The Byers-Evans House Museum is a Victorian mansion that’s open for tours. The beautifully maintained house offers an alluring glimpse into the early 20th century. Rooms are outfitted in period furnishings from 1912 through 1924. The mansion, which is preserved by the Colorado Historical Society, also houses an art gallery featuring works from local artists.
Curvy roads and sheer mountain drops delight (and sometimes terrify) travelers who drive the Mount Evans Scenic Byway. From Denver, it’s roughly a two-hour drive to the byway, a destination we recommend only for those who are comfortable with heights. (Note that due to snow, it’s only open in the warmer months.) The 28-mile-long Mount Evans Scenic Byway is the highest paved road in the country, reaching a staggering elevation of 14,264 feet. The views are tremendous. And you might spot a big horn sheep or a mountain goat while you’re up there.
A 20-minute drive from Denver to Morrison, Colorado, will get you to Red Rocks Amphitheatre, where open-air concerts take place in the navel of a giant geologically formed mass of sandstone. You can buy concert tickets at RedRocksOnline.com — but if you’re not interested in attending a performance, a quick drive to the venue is nevertheless a worthwhile trip. Hiking, biking and horseback riding trails snake through the surrounding lands, there are plenty of perfect picnic spots, and there’s a visitor center with a restaurant. Note that the amphitheater may be closed to the public on concert days, so check ahead before visiting.
You know you’re really in the Wild West when you find yourself face to face with a group of American bison. Grab your camera and head to the Buffalo Herd Nature Preserve (take exit 254 from I-70, about 20 miles west of Denver), where the descendants of the United States’ last wild buffalo herd roam in their natural habitat.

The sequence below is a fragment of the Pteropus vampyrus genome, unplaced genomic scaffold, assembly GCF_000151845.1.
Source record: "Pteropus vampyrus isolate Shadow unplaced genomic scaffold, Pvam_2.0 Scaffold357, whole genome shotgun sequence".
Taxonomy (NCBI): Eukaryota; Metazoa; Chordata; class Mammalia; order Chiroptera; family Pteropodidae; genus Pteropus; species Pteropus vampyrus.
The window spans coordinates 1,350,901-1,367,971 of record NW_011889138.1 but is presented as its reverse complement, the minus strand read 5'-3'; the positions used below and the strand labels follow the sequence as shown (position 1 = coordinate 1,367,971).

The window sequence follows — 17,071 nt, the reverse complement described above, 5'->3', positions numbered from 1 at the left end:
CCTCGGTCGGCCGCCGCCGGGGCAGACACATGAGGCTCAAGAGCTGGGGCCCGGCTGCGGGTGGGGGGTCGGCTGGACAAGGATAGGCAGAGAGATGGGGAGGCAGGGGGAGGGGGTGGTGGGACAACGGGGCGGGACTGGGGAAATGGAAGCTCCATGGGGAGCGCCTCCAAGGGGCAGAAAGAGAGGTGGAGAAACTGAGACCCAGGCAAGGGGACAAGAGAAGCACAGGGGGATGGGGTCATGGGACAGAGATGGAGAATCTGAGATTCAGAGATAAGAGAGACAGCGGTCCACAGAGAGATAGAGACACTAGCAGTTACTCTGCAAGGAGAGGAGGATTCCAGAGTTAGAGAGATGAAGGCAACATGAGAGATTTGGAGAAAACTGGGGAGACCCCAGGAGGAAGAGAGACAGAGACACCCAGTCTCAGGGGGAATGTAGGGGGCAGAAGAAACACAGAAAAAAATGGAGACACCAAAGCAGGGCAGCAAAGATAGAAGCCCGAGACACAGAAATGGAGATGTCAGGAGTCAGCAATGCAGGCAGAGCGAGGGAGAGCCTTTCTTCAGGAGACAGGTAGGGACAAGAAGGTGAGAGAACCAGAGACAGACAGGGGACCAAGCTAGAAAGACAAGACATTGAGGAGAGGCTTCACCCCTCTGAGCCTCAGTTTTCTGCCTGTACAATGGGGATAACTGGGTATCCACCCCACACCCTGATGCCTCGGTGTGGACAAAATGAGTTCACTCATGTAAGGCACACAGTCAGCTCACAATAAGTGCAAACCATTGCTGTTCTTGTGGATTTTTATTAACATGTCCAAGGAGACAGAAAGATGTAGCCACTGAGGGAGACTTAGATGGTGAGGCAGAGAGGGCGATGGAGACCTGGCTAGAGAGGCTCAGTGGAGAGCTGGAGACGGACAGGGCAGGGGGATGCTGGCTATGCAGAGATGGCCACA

Denver isn’t exactly a ski resort town — the nearest slopes are 67 miles from the city. But that doesn’t mean Denver’s not an excellent base for a Rocky Mountain ski trip! For a unique winter city escape with a side of snowy slopes, take a day trip from Denver to one of several surrounding resorts. You’ll have to be in the car for a few hours, but the drive through Colorado’s scenic mountain terrain is simply stunning. Winter Park, Copper Mountain Resort and Breckenridge are just a few of the resorts that are about a two-hour drive from Denver’s city center.
Take a 20-minute trip to Golden, Colorado, a Denver suburb, to explore the world’s largest single-site brewery — Coors Brewery. Here, free tours are on offer, as well as — you guessed it — complimentary samples of just-made beer. Visitors of the legal drinking age are welcome to relax in the designated “fresh beer room” with a post-tour brewsky. Guests must be at least 21 years of age to enjoy samples. (Don’t forget to bring your ID.)
Buffalo Bill’s final resting place is located in Golden, Colorado, where the Buffalo Bill Museum & Grave pays homage to one of the most iconic figures of the American Wild West. The museum features exhibits on the life of Bill (with plenty of hands-on displays to keep kids entertained), and there’s also a gift shop and a cafe on site. The Lookout Mountain Nature Center, a great spot for hiking, is adjacent to the museum.